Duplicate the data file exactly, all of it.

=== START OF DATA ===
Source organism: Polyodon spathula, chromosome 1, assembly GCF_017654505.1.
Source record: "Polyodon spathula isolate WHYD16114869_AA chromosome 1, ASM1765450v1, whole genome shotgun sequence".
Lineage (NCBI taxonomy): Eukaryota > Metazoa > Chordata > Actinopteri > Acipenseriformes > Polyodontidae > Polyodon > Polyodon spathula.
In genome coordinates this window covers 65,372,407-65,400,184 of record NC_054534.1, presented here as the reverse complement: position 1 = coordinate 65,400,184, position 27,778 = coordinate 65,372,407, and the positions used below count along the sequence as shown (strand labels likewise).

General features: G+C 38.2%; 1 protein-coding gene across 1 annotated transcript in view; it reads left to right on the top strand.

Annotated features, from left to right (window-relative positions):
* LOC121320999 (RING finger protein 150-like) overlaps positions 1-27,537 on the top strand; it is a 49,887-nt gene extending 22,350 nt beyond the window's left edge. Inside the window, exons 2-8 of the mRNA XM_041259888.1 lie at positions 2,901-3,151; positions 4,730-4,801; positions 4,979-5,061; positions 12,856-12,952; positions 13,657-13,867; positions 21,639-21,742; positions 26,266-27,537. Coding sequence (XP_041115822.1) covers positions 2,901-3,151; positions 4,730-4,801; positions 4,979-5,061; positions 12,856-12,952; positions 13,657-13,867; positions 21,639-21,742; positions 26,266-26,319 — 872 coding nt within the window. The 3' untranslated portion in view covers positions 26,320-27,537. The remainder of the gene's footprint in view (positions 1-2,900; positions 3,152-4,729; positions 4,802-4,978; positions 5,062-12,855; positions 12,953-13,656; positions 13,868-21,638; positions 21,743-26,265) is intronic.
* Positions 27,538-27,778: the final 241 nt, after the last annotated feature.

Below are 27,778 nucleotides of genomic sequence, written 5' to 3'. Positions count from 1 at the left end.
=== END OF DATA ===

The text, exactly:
Source organism: Polyodon spathula, chromosome 1, assembly GCF_017654505.1.
Source record: "Polyodon spathula isolate WHYD16114869_AA chromosome 1, ASM1765450v1, whole genome shotgun sequence".
Lineage (NCBI taxonomy): Eukaryota > Metazoa > Chordata > Actinopteri > Acipenseriformes > Polyodontidae > Polyodon > Polyodon spathula.
In genome coordinates this window covers 65,372,407-65,400,184 of record NC_054534.1, presented here as the reverse complement: position 1 = coordinate 65,400,184, position 27,778 = coordinate 65,372,407, and the positions used below count along the sequence as shown (strand labels likewise).

General features: G+C 38.2%; 1 protein-coding gene across 1 annotated transcript in view; it reads left to right on the top strand.

Annotated features, from left to right (window-relative positions):
* LOC121320999 (RING finger protein 150-like) overlaps positions 1-27,537 on the top strand; it is a 49,887-nt gene extending 22,350 nt beyond the window's left edge. Inside the window, exons 2-8 of the mRNA XM_041259888.1 lie at positions 2,901-3,151; positions 4,730-4,801; positions 4,979-5,061; positions 12,856-12,952; positions 13,657-13,867; positions 21,639-21,742; positions 26,266-27,537. Coding sequence (XP_041115822.1) covers positions 2,901-3,151; positions 4,730-4,801; positions 4,979-5,061; positions 12,856-12,952; positions 13,657-13,867; positions 21,639-21,742; positions 26,266-26,319 — 872 coding nt within the window. The 3' untranslated portion in view covers positions 26,320-27,537. The remainder of the gene's footprint in view (positions 1-2,900; positions 3,152-4,729; positions 4,802-4,978; positions 5,062-12,855; positions 12,953-13,656; positions 13,868-21,638; positions 21,743-26,265) is intronic.
* Positions 27,538-27,778: the final 241 nt, after the last annotated feature.

Below are 27,778 nucleotides of genomic sequence, written 5' to 3'. Positions count from 1 at the left end.